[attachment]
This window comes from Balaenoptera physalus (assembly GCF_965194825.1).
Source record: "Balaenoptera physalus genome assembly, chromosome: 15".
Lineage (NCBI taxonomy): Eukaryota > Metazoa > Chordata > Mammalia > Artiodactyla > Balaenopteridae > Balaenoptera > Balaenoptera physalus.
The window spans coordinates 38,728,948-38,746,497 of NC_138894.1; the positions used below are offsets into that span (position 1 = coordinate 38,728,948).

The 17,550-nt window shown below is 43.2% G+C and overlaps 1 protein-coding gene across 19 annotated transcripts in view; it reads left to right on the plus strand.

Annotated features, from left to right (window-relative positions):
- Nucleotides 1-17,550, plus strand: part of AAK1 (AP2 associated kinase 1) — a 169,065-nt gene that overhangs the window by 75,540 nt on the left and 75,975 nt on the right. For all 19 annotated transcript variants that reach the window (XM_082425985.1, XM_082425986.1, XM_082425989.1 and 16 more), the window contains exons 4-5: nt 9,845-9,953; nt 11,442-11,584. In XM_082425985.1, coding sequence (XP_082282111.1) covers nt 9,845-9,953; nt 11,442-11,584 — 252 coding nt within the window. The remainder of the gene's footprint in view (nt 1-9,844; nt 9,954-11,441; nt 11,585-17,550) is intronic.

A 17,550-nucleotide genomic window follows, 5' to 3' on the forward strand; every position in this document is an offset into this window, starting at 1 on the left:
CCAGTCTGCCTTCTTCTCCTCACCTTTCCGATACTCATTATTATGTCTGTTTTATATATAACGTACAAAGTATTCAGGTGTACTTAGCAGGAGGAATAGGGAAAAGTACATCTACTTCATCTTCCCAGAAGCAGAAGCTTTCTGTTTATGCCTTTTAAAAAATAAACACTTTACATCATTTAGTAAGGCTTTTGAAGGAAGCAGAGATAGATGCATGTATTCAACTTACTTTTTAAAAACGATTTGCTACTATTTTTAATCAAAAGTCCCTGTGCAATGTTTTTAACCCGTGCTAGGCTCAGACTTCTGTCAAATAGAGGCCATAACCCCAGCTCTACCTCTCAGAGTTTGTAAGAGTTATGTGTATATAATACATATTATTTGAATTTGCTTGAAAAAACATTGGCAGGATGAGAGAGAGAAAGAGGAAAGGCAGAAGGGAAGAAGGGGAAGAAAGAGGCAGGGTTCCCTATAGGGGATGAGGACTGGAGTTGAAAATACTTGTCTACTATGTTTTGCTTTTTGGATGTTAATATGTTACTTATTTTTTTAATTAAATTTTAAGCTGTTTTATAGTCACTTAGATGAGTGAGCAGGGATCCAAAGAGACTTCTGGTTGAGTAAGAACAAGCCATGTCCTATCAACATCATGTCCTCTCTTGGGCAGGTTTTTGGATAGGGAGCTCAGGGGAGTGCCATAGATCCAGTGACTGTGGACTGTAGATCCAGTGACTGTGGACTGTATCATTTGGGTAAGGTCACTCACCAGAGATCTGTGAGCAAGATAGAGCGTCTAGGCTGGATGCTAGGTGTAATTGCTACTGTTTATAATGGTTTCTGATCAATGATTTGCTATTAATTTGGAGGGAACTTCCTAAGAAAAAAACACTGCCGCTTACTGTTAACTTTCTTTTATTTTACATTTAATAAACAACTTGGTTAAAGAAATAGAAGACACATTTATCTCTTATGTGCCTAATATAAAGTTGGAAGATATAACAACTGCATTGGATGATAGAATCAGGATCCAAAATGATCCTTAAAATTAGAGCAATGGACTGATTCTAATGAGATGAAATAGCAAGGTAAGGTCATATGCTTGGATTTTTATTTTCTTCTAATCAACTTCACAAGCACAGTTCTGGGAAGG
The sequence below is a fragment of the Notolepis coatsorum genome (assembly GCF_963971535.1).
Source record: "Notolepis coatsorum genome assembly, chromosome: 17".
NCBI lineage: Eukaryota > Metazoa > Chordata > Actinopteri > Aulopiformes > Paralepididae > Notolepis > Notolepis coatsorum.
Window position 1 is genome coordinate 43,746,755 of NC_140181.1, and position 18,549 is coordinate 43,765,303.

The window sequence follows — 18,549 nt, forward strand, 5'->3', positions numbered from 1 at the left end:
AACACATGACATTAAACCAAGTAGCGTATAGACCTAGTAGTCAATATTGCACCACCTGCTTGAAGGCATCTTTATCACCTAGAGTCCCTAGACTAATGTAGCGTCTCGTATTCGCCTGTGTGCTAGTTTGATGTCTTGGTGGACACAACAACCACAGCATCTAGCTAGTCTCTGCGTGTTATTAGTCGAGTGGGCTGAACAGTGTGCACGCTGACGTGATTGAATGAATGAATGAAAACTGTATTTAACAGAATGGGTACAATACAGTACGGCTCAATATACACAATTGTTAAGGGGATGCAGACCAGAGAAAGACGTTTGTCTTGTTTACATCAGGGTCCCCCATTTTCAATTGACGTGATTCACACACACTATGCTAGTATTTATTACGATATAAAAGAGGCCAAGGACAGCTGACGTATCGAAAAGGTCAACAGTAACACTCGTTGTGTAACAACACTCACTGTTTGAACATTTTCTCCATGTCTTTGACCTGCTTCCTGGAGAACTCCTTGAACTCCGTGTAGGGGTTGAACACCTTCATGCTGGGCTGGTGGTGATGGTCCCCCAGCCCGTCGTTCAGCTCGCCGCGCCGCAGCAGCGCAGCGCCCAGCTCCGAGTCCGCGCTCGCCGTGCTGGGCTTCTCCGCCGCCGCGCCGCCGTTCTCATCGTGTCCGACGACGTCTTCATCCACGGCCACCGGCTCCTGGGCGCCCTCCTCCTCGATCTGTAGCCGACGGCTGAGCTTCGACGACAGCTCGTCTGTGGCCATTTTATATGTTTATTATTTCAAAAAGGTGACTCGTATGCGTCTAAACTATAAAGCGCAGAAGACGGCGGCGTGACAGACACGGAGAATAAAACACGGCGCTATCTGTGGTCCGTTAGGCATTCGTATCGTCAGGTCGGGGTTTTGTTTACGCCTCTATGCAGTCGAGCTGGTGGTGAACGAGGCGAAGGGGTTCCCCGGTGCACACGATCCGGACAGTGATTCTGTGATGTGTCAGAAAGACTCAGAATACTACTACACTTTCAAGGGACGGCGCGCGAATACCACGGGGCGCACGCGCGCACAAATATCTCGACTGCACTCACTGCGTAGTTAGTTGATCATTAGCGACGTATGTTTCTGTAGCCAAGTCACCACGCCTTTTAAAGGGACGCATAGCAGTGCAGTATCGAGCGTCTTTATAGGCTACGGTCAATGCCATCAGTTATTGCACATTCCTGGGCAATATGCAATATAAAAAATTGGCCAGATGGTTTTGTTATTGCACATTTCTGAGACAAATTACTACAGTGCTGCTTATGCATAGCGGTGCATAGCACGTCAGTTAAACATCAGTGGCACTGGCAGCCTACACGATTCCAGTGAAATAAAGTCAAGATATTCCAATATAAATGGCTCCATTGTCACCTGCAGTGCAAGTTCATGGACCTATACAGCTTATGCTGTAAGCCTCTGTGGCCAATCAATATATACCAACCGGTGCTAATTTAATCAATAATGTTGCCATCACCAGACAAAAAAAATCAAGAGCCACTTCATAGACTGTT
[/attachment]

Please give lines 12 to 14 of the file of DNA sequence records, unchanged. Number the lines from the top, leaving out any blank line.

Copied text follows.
NCBI lineage: Eukaryota > Metazoa > Chordata > Actinopteri > Aulopiformes > Paralepididae > Notolepis > Notolepis coatsorum.
Window position 1 is genome coordinate 43,746,755 of NC_140181.1, and position 18,549 is coordinate 43,765,303.

The window sequence follows — 18,549 nt, forward strand, 5'->3', positions numbered from 1 at the left end: